Charlie’s Angels (2019) earns its wings but forgets to have fun doing it.

Perhaps not since “Star Trek” has a franchise had such a long, unbroken continuity across multiple TV series and movies. This latest “Charlie’s Angels” incarnation is just that, a continuation, with the only erasure of the past being of Bill Murray and, to a lesser extent, Bernie Mac.

As Bosley prepares to bid farewell to the Townsend Agency, which has now expanded to an international network, and enjoy his retirement, the agency takes on a new case involving a revolutionary new technology which could become a terrible weapon in the wrong hands.

There are, of course, a few modern flourishes in this update, the most notable of which is the globalisation of the Townsend Agency, giving us a Charlie’s Angels by way of “Kingsman”. It’s a slick, modern take on the franchise, clearly taking influences from the aforementioned “Kingsman” as well as “Mission: Impossible” although in its eagerness to modernise, it throws a bunch of technobabble and buzzwords at a MacGuffin in the hopes that something will stick. Of course, there’s more to the case than meets the eye and it’s a little disappointing that, for the third movie in a row the story falls back on the ‘enemy within’ subplot to keep things moving along.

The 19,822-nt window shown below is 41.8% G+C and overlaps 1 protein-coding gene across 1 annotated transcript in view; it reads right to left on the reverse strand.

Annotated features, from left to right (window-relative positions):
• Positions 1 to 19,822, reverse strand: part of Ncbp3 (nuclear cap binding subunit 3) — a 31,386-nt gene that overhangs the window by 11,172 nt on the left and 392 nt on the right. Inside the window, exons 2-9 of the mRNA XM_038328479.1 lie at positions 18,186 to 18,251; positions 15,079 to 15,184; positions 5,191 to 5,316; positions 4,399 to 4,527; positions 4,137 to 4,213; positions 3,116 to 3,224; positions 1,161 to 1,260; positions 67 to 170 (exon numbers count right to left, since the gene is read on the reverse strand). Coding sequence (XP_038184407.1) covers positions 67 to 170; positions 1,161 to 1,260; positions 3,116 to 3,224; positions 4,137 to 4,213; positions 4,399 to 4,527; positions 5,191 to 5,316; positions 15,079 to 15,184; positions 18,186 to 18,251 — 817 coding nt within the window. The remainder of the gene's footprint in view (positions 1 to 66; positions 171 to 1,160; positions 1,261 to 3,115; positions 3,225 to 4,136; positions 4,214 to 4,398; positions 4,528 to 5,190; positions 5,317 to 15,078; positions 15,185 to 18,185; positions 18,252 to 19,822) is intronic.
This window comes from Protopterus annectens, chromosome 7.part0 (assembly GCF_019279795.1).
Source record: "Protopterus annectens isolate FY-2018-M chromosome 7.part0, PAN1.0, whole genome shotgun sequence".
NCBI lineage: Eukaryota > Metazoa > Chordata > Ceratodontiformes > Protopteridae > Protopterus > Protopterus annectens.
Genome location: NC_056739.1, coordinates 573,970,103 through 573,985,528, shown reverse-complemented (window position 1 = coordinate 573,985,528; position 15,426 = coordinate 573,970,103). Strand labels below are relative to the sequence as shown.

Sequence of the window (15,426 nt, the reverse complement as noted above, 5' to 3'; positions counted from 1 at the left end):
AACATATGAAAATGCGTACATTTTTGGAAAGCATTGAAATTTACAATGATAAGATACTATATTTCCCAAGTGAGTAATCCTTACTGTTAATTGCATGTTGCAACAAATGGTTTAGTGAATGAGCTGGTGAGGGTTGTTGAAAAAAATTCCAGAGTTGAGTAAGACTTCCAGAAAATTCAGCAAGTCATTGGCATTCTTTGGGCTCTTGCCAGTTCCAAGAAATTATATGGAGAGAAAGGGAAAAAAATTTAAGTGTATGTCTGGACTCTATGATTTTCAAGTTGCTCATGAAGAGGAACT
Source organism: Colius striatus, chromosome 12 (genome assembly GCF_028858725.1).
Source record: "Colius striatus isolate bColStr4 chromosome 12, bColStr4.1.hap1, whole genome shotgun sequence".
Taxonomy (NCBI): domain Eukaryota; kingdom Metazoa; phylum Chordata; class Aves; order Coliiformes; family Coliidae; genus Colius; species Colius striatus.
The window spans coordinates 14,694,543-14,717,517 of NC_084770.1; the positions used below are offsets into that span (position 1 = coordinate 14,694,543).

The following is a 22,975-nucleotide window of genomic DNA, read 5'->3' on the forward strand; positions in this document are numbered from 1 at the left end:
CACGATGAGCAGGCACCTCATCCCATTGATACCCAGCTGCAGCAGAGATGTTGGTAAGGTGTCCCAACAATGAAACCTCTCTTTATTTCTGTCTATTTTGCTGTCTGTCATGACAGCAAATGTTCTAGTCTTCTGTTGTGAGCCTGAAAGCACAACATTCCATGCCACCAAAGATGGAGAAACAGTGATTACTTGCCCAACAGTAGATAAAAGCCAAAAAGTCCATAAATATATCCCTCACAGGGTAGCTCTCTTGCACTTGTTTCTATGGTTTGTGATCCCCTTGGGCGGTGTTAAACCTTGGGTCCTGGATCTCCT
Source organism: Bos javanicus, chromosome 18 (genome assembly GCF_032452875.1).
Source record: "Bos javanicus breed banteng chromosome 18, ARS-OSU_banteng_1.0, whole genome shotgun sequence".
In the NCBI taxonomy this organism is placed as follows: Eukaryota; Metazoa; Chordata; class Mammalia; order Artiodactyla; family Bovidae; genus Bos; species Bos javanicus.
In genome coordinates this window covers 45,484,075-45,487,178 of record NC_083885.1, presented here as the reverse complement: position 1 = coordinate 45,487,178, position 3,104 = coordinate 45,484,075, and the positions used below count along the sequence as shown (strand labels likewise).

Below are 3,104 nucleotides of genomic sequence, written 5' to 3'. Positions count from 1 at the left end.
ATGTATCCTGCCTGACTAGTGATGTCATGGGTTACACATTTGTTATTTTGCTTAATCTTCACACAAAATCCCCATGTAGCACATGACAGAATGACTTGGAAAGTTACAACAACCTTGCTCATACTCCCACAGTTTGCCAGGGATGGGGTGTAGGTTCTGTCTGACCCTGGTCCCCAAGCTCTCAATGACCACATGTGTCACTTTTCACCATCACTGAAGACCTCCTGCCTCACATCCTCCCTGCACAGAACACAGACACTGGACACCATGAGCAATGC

Unfortunately, the modern polish seems to have buffed away any sense of camp fun the series is famed for. While Naomi Scott, Kristen Stewart and Ella Balinska are clearly enjoying the action hi-jinks, nobody in the supporting cast seems to be having that much fun – except perhaps Patrick Stewart,  but then he’s probably just savouring the irony of picking up a paycheque for playing a legend who’s bitter about old age forcing retirement upon him. Even Banks herself seem unusually subdued.

It lacks the wit and energy I’d expect from writer/ director Elizabeth Banks and the film always feels like its pulling its punches instead of having the courage of its convictions. The fight scenes never quite ignite in the way you’d expect and in its general tone, it’s careful to not be so feminist as to alienate the action bros of its potential audience but then again it’s not quite feminist enough to satisfy anyone who’s not a die-hard MRA. It’s almost after the manic excess of “Pitch Perfect 3” she was deliberately holding back in an attempt to deliver a more serious action movie whereas the demented energy she brought to Fat Amy’s story is exactly the feel she should have aimed for here.

It’s still a decent action movie and a solid if unspectacular chapter for “Charlie’s Angels”. I mean, nobody wants “Full Throttle” levels of insanity but it would have been great if they could have brought the vivacity and exuberance of the closing training montage and parade of cameos to the rest of the movie.